FIG. 16F shows a completed anastomosis, in which a graft 1522 is coupled to target vessel 1502, by a connector comprising spikes 1520 and a ring 1524 (e.g., as shown in FIG. 12).
 FIGS. 17A-17C illustrate the deployment of other clip-devices for the attachment of two blood vessels, in accordance with exemplary embodiments of the invention.
 In FIG. 17A, a clip 700 is elastic, super-elastic of shape memory, so that it desires to reach a folded shape (i.e., is self-closing). A restraint 706, including, for example a slotted portion 712 that engages an arm 708 of clip 700, prevents the arm from closing. Another arm 710 of clip 700 may be held in another slot (or bump) 714. Alternatively, clip 700 is part of a single connector including a plurality of clips attached to a ring 716, here shown being held by a holder 718.
 In operation, the lip of a graft 702 is transfixed by arm 708 of clip 700. Arm 708 is inserted into an incision in a vessel 704 (only one side shown). When restraint 706 releases clip 700, the clip closes, sealing together graft 702 and vessel 704. In a plastically deformed embodiment, a retraction of restraint 706 may fold arm 708 against arm 710.
FIG. 17B shows an alternative embodiment of the invention, in which a self-closing clip 720 transfixes a graft 702 and a vessel 704. The clip maybe inserted, for example, manually, into an incision in vessel 704 and then embedded in the vessel wall by pulling it back. When a restraining outer tube 722 is retracted, clip 720 is free to fold. Like clip 700, also clip 720 may be part of a multi-clip connector, in some embodiments of the invention.
FIG. 17C shows an alternative embodiment of the invention, in which a clip 730 has the lips of graft 702 and vessel 704 inserted into it, for example manually or using a puller (not shown). Clip 730 comprises two arms 732 and 734 connected by a base 736. In an exemplary embodiment of the invention, clip 730 is pre-stressed so that arms 732 and 734 desire to fold inwards. Arms 732 and 734 extend past base 736 as extensions 742 and 744, respectively. A restraint comprising two opposing restraint elements 738 and 740 engage and maintain in position, clip 730, via extensions 742 and 744. Clip 730 is a self-closing clip, in which arms 732 and 734 close towards each other. When restraints 738 and 740 are brought apart, arms 732 and 734 advance towards each other and engage and seal together the lips of graft 702 and vessel 704. In an exemplary embodiment of the invention, restraints 738 and 740 are brought together in order to enlarge the distance between arms 732 and 734 and make it easier to insert the lips of vessel 704 and graft 702 into the clip. Possibly, clip 730 is laid against the vessel and the graft and as the restraints are let apart, the tips of arms 732 and 734 engage and advance the lips into the clip.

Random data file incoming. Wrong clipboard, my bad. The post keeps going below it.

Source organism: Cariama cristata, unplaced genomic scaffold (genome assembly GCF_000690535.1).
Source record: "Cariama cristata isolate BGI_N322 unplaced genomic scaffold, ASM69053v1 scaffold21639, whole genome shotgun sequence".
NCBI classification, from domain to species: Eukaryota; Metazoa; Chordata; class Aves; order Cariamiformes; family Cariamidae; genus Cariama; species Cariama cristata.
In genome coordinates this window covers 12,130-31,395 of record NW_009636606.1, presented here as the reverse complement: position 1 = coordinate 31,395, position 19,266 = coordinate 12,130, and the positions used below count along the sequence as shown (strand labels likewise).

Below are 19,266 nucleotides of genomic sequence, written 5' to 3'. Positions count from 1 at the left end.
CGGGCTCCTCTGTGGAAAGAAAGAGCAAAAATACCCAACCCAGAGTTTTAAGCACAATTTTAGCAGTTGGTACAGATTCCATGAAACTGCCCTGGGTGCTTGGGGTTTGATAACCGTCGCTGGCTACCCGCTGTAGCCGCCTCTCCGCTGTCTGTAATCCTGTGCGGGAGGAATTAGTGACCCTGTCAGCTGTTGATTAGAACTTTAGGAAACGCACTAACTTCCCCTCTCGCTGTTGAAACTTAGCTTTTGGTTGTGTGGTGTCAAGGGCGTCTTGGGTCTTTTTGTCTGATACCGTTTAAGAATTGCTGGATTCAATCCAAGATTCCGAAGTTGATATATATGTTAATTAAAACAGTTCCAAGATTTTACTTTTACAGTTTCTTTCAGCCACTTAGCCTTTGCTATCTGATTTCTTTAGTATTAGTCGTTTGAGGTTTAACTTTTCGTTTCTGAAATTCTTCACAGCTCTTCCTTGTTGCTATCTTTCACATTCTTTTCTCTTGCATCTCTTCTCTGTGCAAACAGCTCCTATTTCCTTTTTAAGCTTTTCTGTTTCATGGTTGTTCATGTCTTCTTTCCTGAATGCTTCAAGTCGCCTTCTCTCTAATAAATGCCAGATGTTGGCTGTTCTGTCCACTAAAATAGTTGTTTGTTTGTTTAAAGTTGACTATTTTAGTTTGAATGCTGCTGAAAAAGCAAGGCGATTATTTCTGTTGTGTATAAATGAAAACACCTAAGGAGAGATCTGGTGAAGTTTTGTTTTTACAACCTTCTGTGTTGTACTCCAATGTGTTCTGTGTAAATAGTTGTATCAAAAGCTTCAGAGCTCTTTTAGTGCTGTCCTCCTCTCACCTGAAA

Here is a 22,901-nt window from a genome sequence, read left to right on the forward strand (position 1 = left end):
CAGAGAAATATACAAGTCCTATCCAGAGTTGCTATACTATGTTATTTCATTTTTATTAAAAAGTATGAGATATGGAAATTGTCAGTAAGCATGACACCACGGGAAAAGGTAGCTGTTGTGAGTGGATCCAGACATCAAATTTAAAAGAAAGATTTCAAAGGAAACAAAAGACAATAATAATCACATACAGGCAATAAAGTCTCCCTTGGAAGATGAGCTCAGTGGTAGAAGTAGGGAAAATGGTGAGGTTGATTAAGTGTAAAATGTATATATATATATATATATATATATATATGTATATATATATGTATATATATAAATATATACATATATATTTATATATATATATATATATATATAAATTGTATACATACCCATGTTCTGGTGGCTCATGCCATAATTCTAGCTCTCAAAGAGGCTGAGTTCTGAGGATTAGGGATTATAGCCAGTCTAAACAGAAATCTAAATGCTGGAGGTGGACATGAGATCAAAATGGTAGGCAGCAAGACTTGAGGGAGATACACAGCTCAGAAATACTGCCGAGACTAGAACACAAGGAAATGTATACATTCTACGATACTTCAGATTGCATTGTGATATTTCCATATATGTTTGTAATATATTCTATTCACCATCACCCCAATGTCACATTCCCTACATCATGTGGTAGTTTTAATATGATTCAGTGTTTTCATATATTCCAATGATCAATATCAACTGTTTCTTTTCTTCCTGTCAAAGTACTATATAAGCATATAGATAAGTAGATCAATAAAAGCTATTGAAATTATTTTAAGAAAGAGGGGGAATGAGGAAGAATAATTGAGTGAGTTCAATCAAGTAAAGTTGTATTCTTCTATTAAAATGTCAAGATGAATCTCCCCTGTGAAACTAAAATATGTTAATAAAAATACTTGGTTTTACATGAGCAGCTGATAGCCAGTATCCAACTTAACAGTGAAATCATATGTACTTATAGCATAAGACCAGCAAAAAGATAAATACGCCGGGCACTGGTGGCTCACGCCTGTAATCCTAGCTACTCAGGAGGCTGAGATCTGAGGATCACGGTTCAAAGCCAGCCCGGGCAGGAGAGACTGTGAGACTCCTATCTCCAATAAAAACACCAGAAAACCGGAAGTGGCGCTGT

The above devices may be varied in various ways, for example for adaptation for specific types of blood conduits. In some embodiments of the invention, a device is packaged and/or sold with an instruction leaflet, describing the device dimensions and/or situations for which the device should be applied.
 One or more of the following parameters of a device may be varied, for example:
 (a) Number of barbs in an arm of a clip. Although only one barb is shown, two, three or more barbs may be provided.
 (b) Location of barbs along the arm. Although the barbs are shown at the tip of the arm, they may be positioned further in. In devices with multiple barbs, the barbs may be positioned side by side or one in front of the other, for example.
 (c) Shape of arms. Various shapes may be provided, for example, rectangular, triangular, arcuate, circular and piecewise linear or curved. The arms may be planar or may extend outside of a plane, for example being curved.